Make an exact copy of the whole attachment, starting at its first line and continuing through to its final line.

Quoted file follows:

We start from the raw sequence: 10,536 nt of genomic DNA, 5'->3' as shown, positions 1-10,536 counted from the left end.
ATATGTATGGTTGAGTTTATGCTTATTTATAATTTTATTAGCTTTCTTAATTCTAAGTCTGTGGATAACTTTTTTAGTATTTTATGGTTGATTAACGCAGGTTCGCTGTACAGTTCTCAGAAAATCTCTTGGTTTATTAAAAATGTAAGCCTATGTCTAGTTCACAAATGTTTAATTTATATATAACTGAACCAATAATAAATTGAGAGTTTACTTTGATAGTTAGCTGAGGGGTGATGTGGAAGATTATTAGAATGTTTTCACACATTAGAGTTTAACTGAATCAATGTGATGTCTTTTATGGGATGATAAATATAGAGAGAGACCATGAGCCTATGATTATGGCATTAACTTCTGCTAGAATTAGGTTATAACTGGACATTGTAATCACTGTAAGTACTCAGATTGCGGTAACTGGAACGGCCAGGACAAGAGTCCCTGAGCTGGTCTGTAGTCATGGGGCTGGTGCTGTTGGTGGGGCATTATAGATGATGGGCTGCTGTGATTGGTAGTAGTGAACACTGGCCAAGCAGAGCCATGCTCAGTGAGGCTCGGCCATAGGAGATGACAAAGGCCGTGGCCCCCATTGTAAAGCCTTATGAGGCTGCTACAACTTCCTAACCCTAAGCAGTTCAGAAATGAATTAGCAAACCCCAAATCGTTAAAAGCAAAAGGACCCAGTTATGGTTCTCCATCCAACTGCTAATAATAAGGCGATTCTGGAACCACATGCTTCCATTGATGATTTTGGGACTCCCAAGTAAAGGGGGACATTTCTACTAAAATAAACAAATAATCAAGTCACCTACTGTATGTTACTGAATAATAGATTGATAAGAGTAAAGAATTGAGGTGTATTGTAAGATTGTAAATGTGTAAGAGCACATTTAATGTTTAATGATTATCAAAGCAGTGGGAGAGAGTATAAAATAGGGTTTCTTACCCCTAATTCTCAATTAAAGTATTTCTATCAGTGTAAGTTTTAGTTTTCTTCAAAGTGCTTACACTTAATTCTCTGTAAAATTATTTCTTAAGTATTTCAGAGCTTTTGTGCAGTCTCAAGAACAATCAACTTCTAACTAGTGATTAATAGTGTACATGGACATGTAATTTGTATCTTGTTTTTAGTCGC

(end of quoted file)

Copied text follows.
We start from the raw sequence: 10,536 nt of genomic DNA, 5'->3' as shown, positions 1-10,536 counted from the left end.
ATATGTATGGTTGAGTTTATGCTTATTTATAATTTTATTAGCTTTCTTAATTCTAAGTCTGTGGATAACTTTTTTAGTATTTTATGGTTGATTAACGCAGGTTCGCTGTACAGTTCTCAGAAAATCTCTTGGTTTATTAAAAATGTAAGCCTATGTCTAGTTCACAAATGTTTAATTTATATATAACTGAACCAATAATAAATTGAGAGTTTACTTTGATAGTTAGCTGAGGGGTGATGTGGAAGATTATTAGAATGTTTTCACACATTAGAGTTTAACTGAATCAATGTGATGTCTTTTATGGGATGATAAATATAGAGAGAGACCATGAGCCTATGATTATGGCATTAACTTCTGCTAGAATTAGGTTATAACTGGACATTGTAATCACTGTAAGTACTCAGATTGCGGTAACTGGAACGGCCAGGACAAGAGTCCCTGAGCTGGTCTGTAGTCATGGGGCTGGTGCTGTTGGTGGGGCATTATAGATGATGGGCTGCTGTGATTGGTAGTAGTGAACACTGGCCAAGCAGAGCCATGCTCAGTGAGGCTCGGCCATAGGAGATGACAAAGGCCGTGGCCCCCATTGTAAAGCCTTATGAGGCTGCTACAACTTCCTAACCCTAAGCAGTTCAGAAATGAATTAGCAAACCCCAAATCGTTAAAAGCAAAAGGACCCAGTTATGGTTCTCCATCCAACTGCTAATAATAAGGCGATTCTGGAACCACATGCTTCCATTGATGATTTTGGGACTCCCAAGTAAAGGGGGACATTTCTACTAAAATAAACAAATAATCAAGTCACCTACTGTATGTTACTGAATAATAGATTGATAAGAGTAAAGAATTGAGGTGTATTGTAAGATTGTAAATGTGTAAGAGCACATTTAATGTTTAATGATTATCAAAGCAGTGGGAGAGAGTATAAAATAGGGTTTCTTACCCCTAATTCTCAATTAAAGTATTTCTATCAGTGTAAGTTTTAGTTTTCTTCAAAGTGCTTACACTTAATTCTCTGTAAAATTATTTCTTAAGTATTTCAGAGCTTTTGTGCAGTCTCAAGAACAATCAACTTCTAACTAGTGATTAATAGTGTACATGGACATGTAATTTGTATCTTGTTTTTAGTCGC